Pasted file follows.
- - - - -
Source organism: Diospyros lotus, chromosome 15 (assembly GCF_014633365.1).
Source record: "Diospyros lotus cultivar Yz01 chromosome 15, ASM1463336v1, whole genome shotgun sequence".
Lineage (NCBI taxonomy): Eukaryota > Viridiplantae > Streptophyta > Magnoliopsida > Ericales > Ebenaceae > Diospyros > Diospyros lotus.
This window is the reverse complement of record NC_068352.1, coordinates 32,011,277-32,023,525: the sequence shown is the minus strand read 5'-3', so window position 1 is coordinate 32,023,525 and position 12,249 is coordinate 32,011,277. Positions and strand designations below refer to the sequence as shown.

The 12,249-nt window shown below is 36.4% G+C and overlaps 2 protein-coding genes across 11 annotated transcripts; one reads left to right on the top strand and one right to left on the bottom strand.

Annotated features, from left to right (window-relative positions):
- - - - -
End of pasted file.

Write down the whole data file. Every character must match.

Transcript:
Source organism: Diospyros lotus, chromosome 15 (assembly GCF_014633365.1).
Source record: "Diospyros lotus cultivar Yz01 chromosome 15, ASM1463336v1, whole genome shotgun sequence".
Lineage (NCBI taxonomy): Eukaryota > Viridiplantae > Streptophyta > Magnoliopsida > Ericales > Ebenaceae > Diospyros > Diospyros lotus.
This window is the reverse complement of record NC_068352.1, coordinates 32,011,277-32,023,525: the sequence shown is the minus strand read 5'-3', so window position 1 is coordinate 32,023,525 and position 12,249 is coordinate 32,011,277. Positions and strand designations below refer to the sequence as shown.

The 12,249-nt window shown below is 36.4% G+C and overlaps 2 protein-coding genes across 11 annotated transcripts; one reads left to right on the top strand and one right to left on the bottom strand.

Annotated features, from left to right (window-relative positions):